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By Tina Fisher Cunningham
Fisher Forde Media 

California state water plan: Stop using it

The Forde Files No. 172

 

June 23, 2018

Tina Fisher Cunningham

Two new laws lay out comprehensive, permanent water restrictionsOn May 15, 2018, California Governor Jerry Brown signed two water conservation bills into law, Assembly Bill 1668 and Senate Bill 606. The twin bills, which are lengthy amendments to the state Water Code, limit the amount of water that residents will be allowed to use.

Under the legislation -- unless state agencies decide to change it -- each person in a residence will be allowed to use 55 gallons of water a day until Jan. 1, 2025, when the allotment will be reduced to 52.5 gallons. The limit of 52.5 gallons will be in effect for five years until Jan. 1, 2030, when each resident will be allowed to use 50 gallons a day.

Fifty gallons is approximately one bathtub full of water.

TEXT AB 1668: The bill, until January 1, 2025, would establish 55 gallons per capita daily as the standard for indoor residential water use, beginning [sic] January 1, 2025, would establish the greater of 52.5 gallons per capita daily or a standard recommended by the department and the board as the standard for indoor residential water use, and beginning January 1, 2030, would establish the greater of 50 gallons per capita daily or a standard recommended by the department and the board as the standard for indoor residential water use. The bill would impose civil liability for a violation of an order or regulation issued pursuant to these provisions, as specified.

The legislation calls for numerous studies to determine how this per capita reduction will be accomplished. Guidelines from the Department of Water Resources and the State Water Resources Control Board are due by Oct. 1, 2021.

Punishment for using too much

While the legislation lacks specifics on how the water reduction policy will be carried out, it spells out the penalties for non-compliance. Residents will face misdemeanor charges for exceeding the water limit, along with fines and jail time.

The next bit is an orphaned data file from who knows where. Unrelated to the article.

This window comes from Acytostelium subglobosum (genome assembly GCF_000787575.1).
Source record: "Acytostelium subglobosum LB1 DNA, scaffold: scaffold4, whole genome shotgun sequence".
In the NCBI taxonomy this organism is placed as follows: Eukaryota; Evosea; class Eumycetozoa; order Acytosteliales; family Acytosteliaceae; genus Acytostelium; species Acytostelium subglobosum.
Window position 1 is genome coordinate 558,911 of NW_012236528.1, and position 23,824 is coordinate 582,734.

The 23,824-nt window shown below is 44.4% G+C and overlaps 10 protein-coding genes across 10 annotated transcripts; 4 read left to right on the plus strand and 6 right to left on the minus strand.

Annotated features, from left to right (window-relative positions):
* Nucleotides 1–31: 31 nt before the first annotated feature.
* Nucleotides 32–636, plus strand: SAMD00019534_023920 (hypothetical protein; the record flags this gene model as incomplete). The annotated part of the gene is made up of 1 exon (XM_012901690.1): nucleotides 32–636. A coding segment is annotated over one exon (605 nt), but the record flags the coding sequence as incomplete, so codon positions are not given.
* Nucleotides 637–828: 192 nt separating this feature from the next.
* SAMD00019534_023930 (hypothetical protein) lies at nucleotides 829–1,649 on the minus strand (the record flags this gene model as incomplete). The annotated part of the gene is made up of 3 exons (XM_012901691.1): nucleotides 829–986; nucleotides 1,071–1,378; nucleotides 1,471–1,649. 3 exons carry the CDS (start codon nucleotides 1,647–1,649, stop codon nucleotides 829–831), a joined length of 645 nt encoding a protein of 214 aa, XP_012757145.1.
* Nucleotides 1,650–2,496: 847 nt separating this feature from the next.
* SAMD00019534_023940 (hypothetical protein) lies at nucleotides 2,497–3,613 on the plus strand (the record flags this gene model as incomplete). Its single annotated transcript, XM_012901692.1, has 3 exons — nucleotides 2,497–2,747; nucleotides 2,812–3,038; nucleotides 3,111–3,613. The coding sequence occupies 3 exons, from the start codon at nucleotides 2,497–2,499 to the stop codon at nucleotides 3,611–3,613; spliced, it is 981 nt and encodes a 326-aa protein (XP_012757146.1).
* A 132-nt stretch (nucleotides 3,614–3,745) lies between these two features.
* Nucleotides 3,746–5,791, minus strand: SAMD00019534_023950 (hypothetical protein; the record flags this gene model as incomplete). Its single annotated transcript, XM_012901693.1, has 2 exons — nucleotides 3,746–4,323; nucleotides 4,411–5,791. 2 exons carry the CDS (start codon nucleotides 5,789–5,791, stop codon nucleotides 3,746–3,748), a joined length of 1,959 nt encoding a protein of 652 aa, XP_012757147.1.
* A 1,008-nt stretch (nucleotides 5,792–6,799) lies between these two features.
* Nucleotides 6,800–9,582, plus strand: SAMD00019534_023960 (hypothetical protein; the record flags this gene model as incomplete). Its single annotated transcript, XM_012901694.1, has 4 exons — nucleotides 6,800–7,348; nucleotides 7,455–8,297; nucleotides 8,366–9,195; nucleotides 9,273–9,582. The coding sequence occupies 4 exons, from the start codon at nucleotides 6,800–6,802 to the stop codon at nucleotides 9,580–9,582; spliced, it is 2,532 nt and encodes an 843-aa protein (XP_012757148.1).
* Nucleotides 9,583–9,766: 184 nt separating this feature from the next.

TEXT SB 606: 377 (a) From and after the publication or posting of any ordinance or resolution pursuant to Section 376, a violation of a requirement of a water conservation program adopted pursuant to Section 376 is a misdemeanor. A person convicted under this subdivision shall be punished by imprisonment in the county jail for not more than 30 days, or by a fine not exceeding one thousand ($1,000), or by both.

TEXT Senate Third Reading analysis, SB 606 ,: [Standards are to include] i) establishing liability of $1,000 per day for violation of orders or regulations on the long-term standards after November 1, 2027. Increases the liability to $10,000 if there is a drought emergency declared by the Governor or during a critically dry year that is preceded by two or more below average rainfall years.

Water suppliers like water districts and community services districts face additional forms of punishment.

TEXT SB 606, Sec. 46, 10656: An urban water supplier is not eligible for a water grant or loan awarded or administered by the state unless the urban water supplier complies with this part [of the bill].

Inside and outside the house

Planners need be able to measure how much water is being used inside the house and how much water is being used outside the house before they can impose the restriction standards.

"Currently we as water purveyors have not received any directions or guidance from the State Water Resources Control Board or Department of Water Resources on what the expected implementation plan will be," City of Tehachapi Utilities Manager Tyler Napier said. "There are a number of details that have to be worked out prior to the 2022 legislation going into effect."